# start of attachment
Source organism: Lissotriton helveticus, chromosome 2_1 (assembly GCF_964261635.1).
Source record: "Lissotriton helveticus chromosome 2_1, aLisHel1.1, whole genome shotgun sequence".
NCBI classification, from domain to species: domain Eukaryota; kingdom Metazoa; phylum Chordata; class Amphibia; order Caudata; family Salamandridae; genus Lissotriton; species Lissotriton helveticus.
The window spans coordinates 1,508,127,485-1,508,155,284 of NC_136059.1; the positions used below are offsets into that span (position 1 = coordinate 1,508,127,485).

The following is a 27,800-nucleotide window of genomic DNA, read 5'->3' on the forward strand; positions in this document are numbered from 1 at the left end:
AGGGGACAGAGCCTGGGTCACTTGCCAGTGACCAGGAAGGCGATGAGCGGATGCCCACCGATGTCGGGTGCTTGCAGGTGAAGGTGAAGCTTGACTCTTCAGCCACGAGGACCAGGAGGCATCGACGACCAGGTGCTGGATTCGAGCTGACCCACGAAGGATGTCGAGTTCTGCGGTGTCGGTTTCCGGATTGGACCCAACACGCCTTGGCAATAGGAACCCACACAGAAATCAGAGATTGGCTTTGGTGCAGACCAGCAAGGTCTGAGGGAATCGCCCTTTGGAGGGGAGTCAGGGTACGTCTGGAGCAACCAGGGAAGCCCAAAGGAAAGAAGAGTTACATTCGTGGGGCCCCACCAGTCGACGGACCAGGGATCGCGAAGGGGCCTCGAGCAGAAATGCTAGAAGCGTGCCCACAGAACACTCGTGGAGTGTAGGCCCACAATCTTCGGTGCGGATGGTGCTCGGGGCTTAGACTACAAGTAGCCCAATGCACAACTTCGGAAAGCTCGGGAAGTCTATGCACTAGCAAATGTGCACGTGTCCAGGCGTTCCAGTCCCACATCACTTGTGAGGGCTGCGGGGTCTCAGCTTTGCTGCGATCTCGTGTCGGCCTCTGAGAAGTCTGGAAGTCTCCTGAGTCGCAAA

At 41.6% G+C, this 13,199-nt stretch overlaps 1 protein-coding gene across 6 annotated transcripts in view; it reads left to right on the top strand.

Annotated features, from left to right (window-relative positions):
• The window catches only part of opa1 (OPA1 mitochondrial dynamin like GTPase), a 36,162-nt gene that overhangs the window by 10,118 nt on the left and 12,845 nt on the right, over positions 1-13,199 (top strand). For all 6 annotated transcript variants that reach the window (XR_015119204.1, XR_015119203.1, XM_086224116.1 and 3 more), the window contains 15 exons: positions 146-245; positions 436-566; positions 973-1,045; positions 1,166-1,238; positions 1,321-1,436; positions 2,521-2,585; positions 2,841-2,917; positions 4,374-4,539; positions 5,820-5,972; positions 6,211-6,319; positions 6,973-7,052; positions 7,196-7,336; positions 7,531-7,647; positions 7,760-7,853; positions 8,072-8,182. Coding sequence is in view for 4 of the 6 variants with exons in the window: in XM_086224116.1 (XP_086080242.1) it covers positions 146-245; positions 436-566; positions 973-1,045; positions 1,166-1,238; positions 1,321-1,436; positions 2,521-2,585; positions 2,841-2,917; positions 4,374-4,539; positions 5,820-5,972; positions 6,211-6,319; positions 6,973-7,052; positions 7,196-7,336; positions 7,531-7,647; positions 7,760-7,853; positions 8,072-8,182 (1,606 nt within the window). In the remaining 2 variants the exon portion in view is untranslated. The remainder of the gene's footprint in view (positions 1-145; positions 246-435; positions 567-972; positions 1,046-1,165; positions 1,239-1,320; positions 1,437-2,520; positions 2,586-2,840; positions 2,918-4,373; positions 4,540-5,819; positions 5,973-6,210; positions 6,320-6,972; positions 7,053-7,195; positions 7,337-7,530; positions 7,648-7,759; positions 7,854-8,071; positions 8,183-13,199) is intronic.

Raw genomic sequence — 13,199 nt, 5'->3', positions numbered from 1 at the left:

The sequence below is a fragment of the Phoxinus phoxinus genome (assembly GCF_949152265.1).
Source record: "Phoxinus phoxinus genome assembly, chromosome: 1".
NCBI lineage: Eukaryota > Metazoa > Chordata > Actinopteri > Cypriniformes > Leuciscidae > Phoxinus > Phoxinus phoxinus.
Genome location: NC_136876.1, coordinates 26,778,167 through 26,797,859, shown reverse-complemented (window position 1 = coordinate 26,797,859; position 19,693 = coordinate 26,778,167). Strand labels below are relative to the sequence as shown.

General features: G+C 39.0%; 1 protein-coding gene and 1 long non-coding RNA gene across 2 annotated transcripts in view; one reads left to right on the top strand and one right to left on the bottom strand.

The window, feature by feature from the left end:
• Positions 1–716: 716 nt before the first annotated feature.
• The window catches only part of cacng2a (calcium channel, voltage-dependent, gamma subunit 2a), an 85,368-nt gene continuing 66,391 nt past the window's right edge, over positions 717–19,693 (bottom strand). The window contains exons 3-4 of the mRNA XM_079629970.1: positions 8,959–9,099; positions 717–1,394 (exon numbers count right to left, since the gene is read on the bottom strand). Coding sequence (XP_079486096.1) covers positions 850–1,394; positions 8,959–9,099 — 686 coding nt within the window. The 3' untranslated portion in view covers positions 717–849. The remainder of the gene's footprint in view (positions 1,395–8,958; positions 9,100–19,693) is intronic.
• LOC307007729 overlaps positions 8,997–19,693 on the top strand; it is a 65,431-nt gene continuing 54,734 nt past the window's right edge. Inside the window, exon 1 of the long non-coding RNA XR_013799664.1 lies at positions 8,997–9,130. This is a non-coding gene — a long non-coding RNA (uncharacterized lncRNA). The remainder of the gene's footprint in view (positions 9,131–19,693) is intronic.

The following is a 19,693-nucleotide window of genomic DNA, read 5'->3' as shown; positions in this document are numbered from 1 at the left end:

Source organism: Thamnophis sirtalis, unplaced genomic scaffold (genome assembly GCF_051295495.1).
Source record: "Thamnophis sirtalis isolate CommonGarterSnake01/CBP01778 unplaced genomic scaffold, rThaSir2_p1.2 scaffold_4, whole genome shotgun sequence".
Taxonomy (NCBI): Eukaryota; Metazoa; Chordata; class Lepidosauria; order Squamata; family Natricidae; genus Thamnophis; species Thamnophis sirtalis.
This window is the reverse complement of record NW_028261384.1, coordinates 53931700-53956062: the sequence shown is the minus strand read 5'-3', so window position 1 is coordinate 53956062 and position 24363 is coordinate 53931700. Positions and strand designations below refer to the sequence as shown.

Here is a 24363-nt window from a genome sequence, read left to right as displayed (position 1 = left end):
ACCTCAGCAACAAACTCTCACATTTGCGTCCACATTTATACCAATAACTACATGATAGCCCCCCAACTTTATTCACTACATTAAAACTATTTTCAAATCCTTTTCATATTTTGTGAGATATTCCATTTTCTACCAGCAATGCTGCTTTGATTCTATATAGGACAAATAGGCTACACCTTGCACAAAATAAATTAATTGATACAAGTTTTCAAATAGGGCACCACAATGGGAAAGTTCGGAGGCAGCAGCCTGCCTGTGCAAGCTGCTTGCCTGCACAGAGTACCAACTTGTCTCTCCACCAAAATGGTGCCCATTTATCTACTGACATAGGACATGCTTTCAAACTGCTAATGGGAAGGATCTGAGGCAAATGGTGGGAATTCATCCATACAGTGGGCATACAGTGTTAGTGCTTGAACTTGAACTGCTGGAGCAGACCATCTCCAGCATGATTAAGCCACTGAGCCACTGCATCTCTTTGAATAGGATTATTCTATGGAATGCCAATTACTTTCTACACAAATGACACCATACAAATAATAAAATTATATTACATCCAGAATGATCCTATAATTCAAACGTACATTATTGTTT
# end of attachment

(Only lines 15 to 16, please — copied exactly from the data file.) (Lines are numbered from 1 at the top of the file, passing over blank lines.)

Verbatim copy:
General features: G+C 39.0%; 1 protein-coding gene and 1 long non-coding RNA gene across 2 annotated transcripts in view; one reads left to right on the top strand and one right to left on the bottom strand.

The window, feature by feature from the left end: